Japan to add $200 billion to spending package

© Stocksak. FILEPHOTO: Fumio Kishida is Japan’s Prime minister and delivers his policy speech in an extraordinary session at Tokyo’s lower house of parliament on October 3, 2022. REUTERS/Issei Kato

By Leika Kihara and Yoshifumi Takemoto

TOKYO, Stocksak – Friday’s announcement by the Japanese government that it will prepare a budget of 29.6 trillion yen ($200.88billion) to finance a fresh spending package to mitigate the economic blow to households.

The package will include municipal government spending and corporate spending. Fiscal spending is worth 39.0 trillion.

According to the government’s estimates, the massive spending includes items like subsidies for households to offset rising electricity and gas prices, as well as support for businesses to raise wages. The government stated that this was expected to boost gross domestic products by 4.6%.

Before the package was approved by the cabinet, Prime Minister Fumio Kishhida stated that “our focus is to respond rising prices, weak yen as well as promote investment to raise wages, and economic growth.”

The administration of Kishida promised to put together a spending package to cushion the economic impact of rising fuel prices and food prices.

The premier is under pressure from lawmakers from the ruling party to increase spending to alleviate the pain on retailers and households, as his approval ratings have dropped to levels that could make him unable to carry out his agenda.

The government will offer subsidies to reduce household electricity bills by approximately 20%, starting in January and ending in September next year.

It will also issue coupons to parents with newborns and extend a subsidy for gasoline prices.

These steps, along with other steps, were likely to reduce the nationwide consumer price index by about 1.2 percentage point between January and September next years, according to a government estimation.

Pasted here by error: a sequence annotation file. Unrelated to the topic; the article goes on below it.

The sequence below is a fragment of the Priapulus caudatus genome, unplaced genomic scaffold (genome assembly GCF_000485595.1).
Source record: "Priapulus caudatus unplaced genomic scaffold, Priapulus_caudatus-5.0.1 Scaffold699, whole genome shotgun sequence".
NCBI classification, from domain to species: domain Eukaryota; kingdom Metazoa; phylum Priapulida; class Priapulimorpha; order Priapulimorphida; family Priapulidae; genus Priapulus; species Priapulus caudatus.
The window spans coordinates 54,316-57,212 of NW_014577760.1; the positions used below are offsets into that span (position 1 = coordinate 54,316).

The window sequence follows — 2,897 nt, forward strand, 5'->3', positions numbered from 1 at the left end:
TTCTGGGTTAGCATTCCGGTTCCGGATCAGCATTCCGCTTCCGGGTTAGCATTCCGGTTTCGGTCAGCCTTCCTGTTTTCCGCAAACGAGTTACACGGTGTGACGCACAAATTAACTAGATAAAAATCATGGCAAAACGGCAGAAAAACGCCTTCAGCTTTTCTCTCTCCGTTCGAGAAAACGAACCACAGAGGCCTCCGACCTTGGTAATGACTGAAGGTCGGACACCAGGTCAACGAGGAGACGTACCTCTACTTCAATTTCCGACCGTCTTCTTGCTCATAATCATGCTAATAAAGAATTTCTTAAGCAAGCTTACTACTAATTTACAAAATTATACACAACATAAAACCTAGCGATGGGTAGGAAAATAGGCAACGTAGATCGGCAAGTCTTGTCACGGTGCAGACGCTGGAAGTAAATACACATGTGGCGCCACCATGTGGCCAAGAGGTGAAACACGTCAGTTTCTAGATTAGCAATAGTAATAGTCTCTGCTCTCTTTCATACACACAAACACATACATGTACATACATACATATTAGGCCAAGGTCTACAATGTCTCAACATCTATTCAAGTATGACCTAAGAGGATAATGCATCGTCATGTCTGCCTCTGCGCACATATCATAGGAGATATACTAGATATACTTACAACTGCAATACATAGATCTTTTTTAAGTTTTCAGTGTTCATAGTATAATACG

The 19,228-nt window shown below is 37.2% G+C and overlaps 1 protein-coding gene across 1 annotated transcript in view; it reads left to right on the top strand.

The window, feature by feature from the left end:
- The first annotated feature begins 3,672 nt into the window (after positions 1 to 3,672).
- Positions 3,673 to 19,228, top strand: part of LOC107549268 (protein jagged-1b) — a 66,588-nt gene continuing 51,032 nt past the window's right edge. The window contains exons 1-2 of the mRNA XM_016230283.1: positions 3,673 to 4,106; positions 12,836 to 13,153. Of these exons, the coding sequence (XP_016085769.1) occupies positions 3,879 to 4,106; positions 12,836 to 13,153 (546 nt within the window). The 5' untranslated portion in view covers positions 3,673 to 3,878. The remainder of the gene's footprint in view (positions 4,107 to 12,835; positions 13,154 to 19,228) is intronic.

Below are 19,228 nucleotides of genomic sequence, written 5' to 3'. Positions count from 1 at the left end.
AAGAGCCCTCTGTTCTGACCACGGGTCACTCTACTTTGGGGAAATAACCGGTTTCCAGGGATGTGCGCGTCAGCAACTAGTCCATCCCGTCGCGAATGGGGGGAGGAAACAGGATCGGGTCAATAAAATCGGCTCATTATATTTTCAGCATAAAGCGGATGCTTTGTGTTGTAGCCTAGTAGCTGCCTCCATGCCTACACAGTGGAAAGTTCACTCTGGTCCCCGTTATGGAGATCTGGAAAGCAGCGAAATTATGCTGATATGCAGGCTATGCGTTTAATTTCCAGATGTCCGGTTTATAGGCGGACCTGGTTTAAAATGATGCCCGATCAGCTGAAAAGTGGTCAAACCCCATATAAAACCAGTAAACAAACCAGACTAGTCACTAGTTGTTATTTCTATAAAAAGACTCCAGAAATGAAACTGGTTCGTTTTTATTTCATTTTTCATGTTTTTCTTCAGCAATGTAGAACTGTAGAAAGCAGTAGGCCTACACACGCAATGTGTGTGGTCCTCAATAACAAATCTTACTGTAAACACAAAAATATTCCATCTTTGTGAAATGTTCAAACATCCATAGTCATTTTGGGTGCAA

Nomura Research Institute projects that Japan’s nominal GDP (GDP), will rise by 2.39% if it spends under the package.

Takahide Kuchi, the executive economist at the think-tank, warned that spending too much at a time when the economy appears to be in a good place could cause a problem for Japan, which has the largest public debt of all major economies.

Kiuchi, a former BOJ boardmember, stated that “The Bank of Japan’s extraordinary monetary easing combined with the government’s expansionary fiscal spending creates a policy mix which erodes market confidence in the yen.” “This could accelerate unwelcome falls in the yen.”

Consumers were also skeptical of the impact of these measures. Some even advocated for more drastic measures such as a reduction in the 10% consumption taxes.

“If it goes back at 3%, the economy can be stimulated very much, but I think they could aim for 8%,” stated Takashi Sato, a 55 year-old company executive.

“Ideally, it should be 5%. Then we could probably see GDP growth.”

Analysts believe that the government will issue bonds in order to fund some of this spending, adding to Japan’s already enormous debt pile.

To stop the yen sliding to 32-year lows, the government intervened on the currency market. This was due to the divergence in interest rates between the BOJ’s ultralow interest rates and the steady rate increases by the U.S. Federal Reserve.

($1 = 147.3500 yen)

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